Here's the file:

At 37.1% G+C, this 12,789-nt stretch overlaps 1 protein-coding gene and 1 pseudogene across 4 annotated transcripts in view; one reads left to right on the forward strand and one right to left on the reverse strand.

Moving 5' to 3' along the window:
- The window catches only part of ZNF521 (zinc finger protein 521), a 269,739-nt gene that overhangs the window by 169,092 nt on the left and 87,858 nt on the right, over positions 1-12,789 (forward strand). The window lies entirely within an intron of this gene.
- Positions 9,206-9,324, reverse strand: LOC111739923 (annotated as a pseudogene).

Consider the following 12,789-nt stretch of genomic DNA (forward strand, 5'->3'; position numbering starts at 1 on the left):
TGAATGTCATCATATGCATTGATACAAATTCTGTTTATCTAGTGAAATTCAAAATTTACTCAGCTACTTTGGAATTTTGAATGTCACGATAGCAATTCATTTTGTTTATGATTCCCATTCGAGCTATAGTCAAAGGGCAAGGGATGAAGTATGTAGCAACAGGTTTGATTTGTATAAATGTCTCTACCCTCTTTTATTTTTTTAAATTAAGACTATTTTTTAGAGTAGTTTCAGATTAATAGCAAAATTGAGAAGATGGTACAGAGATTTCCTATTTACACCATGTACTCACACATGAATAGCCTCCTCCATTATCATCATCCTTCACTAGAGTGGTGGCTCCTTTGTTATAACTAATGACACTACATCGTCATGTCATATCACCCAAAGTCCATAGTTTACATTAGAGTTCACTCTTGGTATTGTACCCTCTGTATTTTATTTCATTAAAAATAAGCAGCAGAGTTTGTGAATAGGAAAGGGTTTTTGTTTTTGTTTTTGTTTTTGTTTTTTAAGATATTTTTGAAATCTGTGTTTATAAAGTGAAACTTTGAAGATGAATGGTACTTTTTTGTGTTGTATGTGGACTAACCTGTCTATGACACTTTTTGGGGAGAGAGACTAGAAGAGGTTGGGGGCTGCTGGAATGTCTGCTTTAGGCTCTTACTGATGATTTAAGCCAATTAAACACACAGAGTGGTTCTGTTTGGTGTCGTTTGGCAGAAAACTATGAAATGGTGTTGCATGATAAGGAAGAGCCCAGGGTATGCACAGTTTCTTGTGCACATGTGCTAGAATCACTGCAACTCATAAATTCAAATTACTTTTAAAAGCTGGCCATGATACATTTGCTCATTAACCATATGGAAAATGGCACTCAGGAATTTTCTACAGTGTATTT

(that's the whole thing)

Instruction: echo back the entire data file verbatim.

At 37.1% G+C, this 12,789-nt stretch overlaps 1 protein-coding gene and 1 pseudogene across 4 annotated transcripts in view; one reads left to right on the forward strand and one right to left on the reverse strand.

Moving 5' to 3' along the window:
- The window catches only part of ZNF521 (zinc finger protein 521), a 269,739-nt gene that overhangs the window by 169,092 nt on the left and 87,858 nt on the right, over positions 1-12,789 (forward strand). The window lies entirely within an intron of this gene.
- Positions 9,206-9,324, reverse strand: LOC111739923 (annotated as a pseudogene).

Consider the following 12,789-nt stretch of genomic DNA (forward strand, 5'->3'; position numbering starts at 1 on the left):
TGAATGTCATCATATGCATTGATACAAATTCTGTTTATCTAGTGAAATTCAAAATTTACTCAGCTACTTTGGAATTTTGAATGTCACGATAGCAATTCATTTTGTTTATGATTCCCATTCGAGCTATAGTCAAAGGGCAAGGGATGAAGTATGTAGCAACAGGTTTGATTTGTATAAATGTCTCTACCCTCTTTTATTTTTTTAAATTAAGACTATTTTTTAGAGTAGTTTCAGATTAATAGCAAAATTGAGAAGATGGTACAGAGATTTCCTATTTACACCATGTACTCACACATGAATAGCCTCCTCCATTATCATCATCCTTCACTAGAGTGGTGGCTCCTTTGTTATAACTAATGACACTACATCGTCATGTCATATCACCCAAAGTCCATAGTTTACATTAGAGTTCACTCTTGGTATTGTACCCTCTGTATTTTATTTCATTAAAAATAAGCAGCAGAGTTTGTGAATAGGAAAGGGTTTTTGTTTTTGTTTTTGTTTTTGTTTTTTAAGATATTTTTGAAATCTGTGTTTATAAAGTGAAACTTTGAAGATGAATGGTACTTTTTTGTGTTGTATGTGGACTAACCTGTCTATGACACTTTTTGGGGAGAGAGACTAGAAGAGGTTGGGGGCTGCTGGAATGTCTGCTTTAGGCTCTTACTGATGATTTAAGCCAATTAAACACACAGAGTGGTTCTGTTTGGTGTCGTTTGGCAGAAAACTATGAAATGGTGTTGCATGATAAGGAAGAGCCCAGGGTATGCACAGTTTCTTGTGCACATGTGCTAGAATCACTGCAACTCATAAATTCAAATTACTTTTAAAAGCTGGCCATGATACATTTGCTCATTAACCATATGGAAAATGGCACTCAGGAATTTTCTACAGTGTATTT